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Standing Tall in the Saddle : Recreation: Vaulting program brings together youths and horses. It's proven to be a real confidence builder, particularly for the disabled.


Only a year ago, Anne-Marie Walbert was so hyperactive that sitting still in class or standing in line was an achievement.

But on a recent afternoon, the waif-like 10-year-old was a statuesque study in poise. Not only was she standing still, but she was doing it on the back of a moving horse--over five feet off the ground, her arms at full extension, her knees gently bending with the motion of the large animal beneath her.

"For her to be able to do what she's doing in a year of vaulting is quite excellent," said Virginia Manges, manager of Valley View Vaulters in Lake View Terrace.

Manges' nonprofit organization cites several other success stories such as that of Anne-Marie in its 13 years of teaching the art of vaulting--gymnastics on the back of a moving horse.

While most of its students are not handicapped, Valley View has made a point of welcoming those who are. Children with all manner of mental and physical handicaps, from autism to cerebral palsy, have taken quite naturally to a sport that might tax the nerve of even the most able-bodied.

"There is a magic between the horses and the vaulters," Manges said. "It gives the vaulters a self-assuredness. They can do something someone else can't do."

Valley View's philosophy is personified by its head coach. At age 11, Rick Hawthorne lost his left arm to bone cancer. With that handicap, trying to join in sports with his peers was an exercise in frustration. "I was always picked last or not picked at all," he recalled. "That was a real downer."

Hawthorne took up vaulting in 1977 while studying for a degree in animal science at Cal Poly Pomona and has achieved a bronze medal rating, the third highest, in a sport that was staged as a demonstration at the 1984 Summer Olympics in Los Angeles. As a teacher of the handicapped, he believes that the key is to treat his students the same way he would anyone else.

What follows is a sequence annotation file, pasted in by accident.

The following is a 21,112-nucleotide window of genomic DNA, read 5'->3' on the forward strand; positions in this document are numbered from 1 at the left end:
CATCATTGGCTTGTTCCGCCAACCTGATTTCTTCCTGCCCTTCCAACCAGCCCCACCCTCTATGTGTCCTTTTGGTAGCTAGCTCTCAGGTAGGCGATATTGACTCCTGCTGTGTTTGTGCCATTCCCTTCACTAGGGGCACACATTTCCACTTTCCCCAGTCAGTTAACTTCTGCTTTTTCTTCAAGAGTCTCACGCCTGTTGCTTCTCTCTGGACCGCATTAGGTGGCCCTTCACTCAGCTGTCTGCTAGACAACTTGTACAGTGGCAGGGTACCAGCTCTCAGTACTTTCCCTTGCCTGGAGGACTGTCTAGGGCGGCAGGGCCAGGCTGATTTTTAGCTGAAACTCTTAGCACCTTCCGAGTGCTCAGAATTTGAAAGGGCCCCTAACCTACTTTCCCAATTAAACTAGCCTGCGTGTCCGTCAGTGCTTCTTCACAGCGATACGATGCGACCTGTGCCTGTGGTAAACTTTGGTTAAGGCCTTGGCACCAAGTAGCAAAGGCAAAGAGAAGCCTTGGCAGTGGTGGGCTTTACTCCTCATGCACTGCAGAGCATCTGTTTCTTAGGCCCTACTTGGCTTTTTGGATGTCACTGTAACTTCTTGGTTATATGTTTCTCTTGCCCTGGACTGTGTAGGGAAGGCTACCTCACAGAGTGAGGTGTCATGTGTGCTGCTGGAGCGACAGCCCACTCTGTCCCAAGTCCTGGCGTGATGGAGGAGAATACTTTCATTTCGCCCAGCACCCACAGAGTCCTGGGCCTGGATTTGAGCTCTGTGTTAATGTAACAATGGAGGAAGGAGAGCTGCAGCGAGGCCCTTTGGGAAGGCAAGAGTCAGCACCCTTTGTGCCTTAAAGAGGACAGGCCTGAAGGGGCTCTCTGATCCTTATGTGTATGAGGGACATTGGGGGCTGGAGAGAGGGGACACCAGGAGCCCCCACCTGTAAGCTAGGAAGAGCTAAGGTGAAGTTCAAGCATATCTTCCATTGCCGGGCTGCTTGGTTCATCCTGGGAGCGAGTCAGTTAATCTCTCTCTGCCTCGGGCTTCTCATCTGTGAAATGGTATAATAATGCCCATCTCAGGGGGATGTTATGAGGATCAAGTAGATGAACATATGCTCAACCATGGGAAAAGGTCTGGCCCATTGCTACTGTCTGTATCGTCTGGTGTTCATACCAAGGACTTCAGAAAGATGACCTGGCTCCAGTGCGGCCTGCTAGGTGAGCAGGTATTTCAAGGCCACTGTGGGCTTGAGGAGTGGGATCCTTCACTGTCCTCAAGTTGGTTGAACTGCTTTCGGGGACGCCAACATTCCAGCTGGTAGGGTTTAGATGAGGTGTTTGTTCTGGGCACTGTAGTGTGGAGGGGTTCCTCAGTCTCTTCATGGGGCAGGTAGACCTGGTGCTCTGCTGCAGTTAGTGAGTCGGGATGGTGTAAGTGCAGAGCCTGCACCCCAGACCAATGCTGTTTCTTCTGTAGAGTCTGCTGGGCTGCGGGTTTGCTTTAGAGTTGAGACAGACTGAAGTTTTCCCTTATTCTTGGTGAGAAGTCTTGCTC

"We make no special allowances for the handicapped," he said. "No one's out there saying you have to do it a little differently."

"This isn't like Little League where only the good ones get to play," agreed Mary Walbert, Anne-Marie's mother. "They're all part of the same team here."

Previously based at stables in Sunland and Tujunga, Valley View now conducts classes in Lake View Terrace on a property that it acquired in November, which includes a training enclosure and stalls for eight horses. Drivers passing by on adjacent Foothill Boulevard often stop to gawk at the vaulting spectacle. "It's great advertising," Manges said.

The students in a recent class of seven included twins who have both been diagnosed with attention deficit disorder, their sister, who has a congenital defect in her hip, and two hyperactive children. Several, including Anne-Marie, were members of the Valley View team that placed third at the national vaulting championships in Ventura last month. Seven teams competed in that event.

During the lesson, a 17-hand, Percheron draught horse called Molly circled the enclosure as Hawthorne guided it with a long rein. One by one, the children trotted beside the horse, grabbed a leather loop dangling from its flank and hauled themselves onto a strap across its back. They then performed several maneuvers, turning through 360 degrees or balancing on one knee. Their exercises complete, they leaped off the horse while it was still moving.

Hawthorne stressed that the school has an exemplary safety record. "We teach them how to roll off the horse and they know how to get out of the exercise so it doesn't become dangerous," he said.

Valley View national team member Reece Apmadoc, 7, scoffed at the idea of being afraid: "It doesn't scare us at all."

Anne-Marie, fresh from performing her "stand" on Molly's back, was full of vaulting ambition.

"I want to be my own coach," she said. "I'll stick at it until I'm gold (medal-rated). I want to see if I can make it to the world championships."

Hawthorne had no doubt about the youngsters' potential. "I'm going to do a Pat Riley. Next year, I think they have a very good chance of winning the national championships."

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